Should You Tell Your Child Your Biggest Secret?
Some secrets can cause family tension.
Posted Dec 03, 2019
The following is a letter I received and the advice I provided.
Dear Dr. G.,
Keeping secrets is a real problem, isn't it? I really don't know how to manage my family secret. Let me explain. My husband and I are raising two daughters. The 15-year-old girl is actually my child from a relationship that I had prior to my marriage. My husband raised my daughter as his own since she was 6 months old. Her biological father wanted nothing to do with her. My husband adopted her. My 12-year-old daughter is the biological child of both me and my husband. The girls don't look anything alike. My younger daughter looks like my husband and my oldest daughter doesn't look like either of us. She has dark curly hair while the rest of us have lighter and straighter hair. She is also the shortest one in the family.
You should know that the only ones who know the true story about my older daughter's father are my sister, my parents, my husband's parents, and of course, me and my husband. My husband and I have warned my sister and our parents to keep their mouths shut. We are always afraid that they are going to slip and make reference to our daughter's biological father, especially at family gatherings. I have had many arguments with our relatives about this. For some reason, my mother feels strongly that my daughter should know the truth. This Thanksgiving was particularly stressful because my mother was arguing with me (in the kitchen) about the problem with lies. I am thinking about starting to avoid my mother if she continues to push this issue. I am confused, though, because I know that my mother really loves both of my daughters.
You should also know that I have no idea where my daughter's biological father is currently living. He may or may not have a family and children. I met him when I was in high school. My parents and I moved away from that part of the country years ago. There is almost no chance that he will come looking for my daughter because he doesn't know where I live or my married name. I do, however, know about how people are connecting because of DNA tests and results and believe me that this is weighing heavily on my mind.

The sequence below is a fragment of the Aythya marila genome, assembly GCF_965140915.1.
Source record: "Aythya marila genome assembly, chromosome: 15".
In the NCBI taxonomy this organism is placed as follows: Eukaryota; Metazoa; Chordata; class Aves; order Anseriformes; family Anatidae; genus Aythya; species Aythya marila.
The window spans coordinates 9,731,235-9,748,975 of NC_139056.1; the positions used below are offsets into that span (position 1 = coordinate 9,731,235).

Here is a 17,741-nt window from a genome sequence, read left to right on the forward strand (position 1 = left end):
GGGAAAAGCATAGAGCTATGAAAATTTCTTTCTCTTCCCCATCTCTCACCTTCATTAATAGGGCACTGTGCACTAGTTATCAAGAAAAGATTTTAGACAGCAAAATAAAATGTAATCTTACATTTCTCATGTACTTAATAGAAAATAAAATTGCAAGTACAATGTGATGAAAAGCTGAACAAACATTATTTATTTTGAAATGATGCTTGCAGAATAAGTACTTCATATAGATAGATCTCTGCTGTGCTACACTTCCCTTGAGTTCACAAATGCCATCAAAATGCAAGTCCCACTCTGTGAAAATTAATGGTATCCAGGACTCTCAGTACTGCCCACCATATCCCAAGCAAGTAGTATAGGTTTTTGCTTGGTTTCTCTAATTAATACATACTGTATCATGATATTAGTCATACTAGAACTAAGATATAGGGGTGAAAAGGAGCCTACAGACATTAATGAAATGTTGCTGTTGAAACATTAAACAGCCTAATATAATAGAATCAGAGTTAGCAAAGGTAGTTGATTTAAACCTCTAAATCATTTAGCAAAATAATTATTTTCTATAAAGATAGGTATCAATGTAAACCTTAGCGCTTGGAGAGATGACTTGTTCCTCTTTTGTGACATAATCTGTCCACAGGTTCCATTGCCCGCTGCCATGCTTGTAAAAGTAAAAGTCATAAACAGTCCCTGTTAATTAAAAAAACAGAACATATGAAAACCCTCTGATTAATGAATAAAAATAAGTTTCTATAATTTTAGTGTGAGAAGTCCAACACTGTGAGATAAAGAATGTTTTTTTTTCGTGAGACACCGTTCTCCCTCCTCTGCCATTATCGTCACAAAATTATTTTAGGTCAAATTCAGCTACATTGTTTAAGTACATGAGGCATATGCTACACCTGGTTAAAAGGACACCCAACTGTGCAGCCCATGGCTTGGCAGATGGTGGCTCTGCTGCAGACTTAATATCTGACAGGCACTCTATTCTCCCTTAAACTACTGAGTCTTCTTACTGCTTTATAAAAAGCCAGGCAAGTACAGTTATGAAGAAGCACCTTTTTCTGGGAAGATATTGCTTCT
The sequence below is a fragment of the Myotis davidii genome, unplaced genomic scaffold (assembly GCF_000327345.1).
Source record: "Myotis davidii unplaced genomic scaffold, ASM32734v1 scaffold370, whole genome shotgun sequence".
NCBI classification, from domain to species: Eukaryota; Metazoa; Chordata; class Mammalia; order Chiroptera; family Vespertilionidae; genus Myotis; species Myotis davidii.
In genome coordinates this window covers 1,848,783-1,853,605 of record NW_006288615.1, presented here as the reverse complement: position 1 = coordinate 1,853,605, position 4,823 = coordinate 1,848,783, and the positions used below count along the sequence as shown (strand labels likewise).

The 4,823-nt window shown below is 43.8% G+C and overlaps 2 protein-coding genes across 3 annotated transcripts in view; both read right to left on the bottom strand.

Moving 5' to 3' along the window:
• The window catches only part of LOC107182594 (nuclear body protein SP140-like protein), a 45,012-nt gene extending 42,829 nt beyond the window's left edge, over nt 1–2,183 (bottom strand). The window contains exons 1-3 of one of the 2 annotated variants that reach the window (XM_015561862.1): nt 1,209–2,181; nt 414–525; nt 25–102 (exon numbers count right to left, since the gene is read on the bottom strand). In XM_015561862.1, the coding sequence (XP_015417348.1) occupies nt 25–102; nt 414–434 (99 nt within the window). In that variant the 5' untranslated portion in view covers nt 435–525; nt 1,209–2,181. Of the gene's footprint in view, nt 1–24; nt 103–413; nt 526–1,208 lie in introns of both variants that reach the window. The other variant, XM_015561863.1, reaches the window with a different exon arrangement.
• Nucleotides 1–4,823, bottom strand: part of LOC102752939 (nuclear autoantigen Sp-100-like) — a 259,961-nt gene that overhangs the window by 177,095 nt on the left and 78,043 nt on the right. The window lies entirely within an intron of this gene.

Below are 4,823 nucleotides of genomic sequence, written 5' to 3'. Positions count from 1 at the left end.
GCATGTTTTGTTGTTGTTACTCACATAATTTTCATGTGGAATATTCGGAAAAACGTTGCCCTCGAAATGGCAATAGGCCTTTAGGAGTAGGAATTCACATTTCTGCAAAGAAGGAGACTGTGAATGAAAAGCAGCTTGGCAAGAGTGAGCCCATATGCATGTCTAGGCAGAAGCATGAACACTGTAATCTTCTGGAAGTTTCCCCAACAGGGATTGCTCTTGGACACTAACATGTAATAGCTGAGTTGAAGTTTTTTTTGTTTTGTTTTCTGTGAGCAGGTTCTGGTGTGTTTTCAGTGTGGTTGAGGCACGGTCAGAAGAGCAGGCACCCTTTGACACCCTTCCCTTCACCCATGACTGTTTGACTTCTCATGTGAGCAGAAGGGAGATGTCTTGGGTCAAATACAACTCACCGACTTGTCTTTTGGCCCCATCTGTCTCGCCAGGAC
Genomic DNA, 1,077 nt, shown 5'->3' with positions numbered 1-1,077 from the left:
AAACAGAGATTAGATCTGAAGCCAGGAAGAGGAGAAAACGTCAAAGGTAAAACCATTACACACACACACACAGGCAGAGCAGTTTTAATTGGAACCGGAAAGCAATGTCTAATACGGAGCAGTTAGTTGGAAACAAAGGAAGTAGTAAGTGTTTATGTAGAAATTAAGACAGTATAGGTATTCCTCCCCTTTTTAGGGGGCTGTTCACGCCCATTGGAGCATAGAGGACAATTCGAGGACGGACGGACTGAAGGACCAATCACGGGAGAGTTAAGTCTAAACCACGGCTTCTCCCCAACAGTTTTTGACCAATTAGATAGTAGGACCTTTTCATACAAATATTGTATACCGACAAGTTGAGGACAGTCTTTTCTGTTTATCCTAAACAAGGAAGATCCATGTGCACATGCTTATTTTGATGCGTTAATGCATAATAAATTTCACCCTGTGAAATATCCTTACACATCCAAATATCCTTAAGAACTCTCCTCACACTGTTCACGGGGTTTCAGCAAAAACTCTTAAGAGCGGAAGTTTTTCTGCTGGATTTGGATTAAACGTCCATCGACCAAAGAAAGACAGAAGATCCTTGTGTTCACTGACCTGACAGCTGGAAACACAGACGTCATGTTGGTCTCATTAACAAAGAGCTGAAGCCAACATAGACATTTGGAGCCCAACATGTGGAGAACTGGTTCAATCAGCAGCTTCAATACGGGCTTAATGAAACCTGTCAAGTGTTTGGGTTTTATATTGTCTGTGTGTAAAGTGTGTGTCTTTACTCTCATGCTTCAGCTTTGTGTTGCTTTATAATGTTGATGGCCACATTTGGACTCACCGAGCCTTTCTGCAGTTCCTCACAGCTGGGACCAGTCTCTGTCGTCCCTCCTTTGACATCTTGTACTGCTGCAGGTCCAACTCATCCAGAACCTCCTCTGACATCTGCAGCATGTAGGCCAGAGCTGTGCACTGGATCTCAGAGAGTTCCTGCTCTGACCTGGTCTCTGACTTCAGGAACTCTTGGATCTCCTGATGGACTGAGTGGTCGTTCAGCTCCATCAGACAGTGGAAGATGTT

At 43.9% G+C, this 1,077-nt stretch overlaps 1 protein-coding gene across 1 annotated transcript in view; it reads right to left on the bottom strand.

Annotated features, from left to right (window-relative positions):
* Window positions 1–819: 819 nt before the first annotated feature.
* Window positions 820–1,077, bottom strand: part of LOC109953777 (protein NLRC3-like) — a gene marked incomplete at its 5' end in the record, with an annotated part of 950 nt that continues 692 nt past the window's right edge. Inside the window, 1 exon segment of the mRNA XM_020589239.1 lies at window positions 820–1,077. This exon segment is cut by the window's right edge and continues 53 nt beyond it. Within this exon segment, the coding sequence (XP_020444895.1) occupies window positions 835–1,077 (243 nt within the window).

I really don't know what to do. Maybe we should have told my daughter years ago. If she finds out from another relative or from a DNA result, that will be a problem, right? We don't want her to see us as liars. On the other hand, maybe she has a right to the truth. Maybe, my other daughter should also know. This issue is causing family tension. And, I have also noticed that my older daughter has been acting a little differently lately. Maybe she is just being a teenager but my gut tells me that it is something more. She seems a little aggravated at me and my husband.
My husband and I have had a long discussion about what to do here and we have agreed to take your advice very seriously.
–A Confused Mom
I am so happy that you have reached out to me. Parents often ask me what to do about family secrets. I must start out by telling you that I am not and have never been a fan of secrets. Secrets breed tension and have the power to destroy families and trust in general. I have seen many families fall apart because of years of keeping secrets. On a more positive note, I have seen families become closer once secrets are revealed.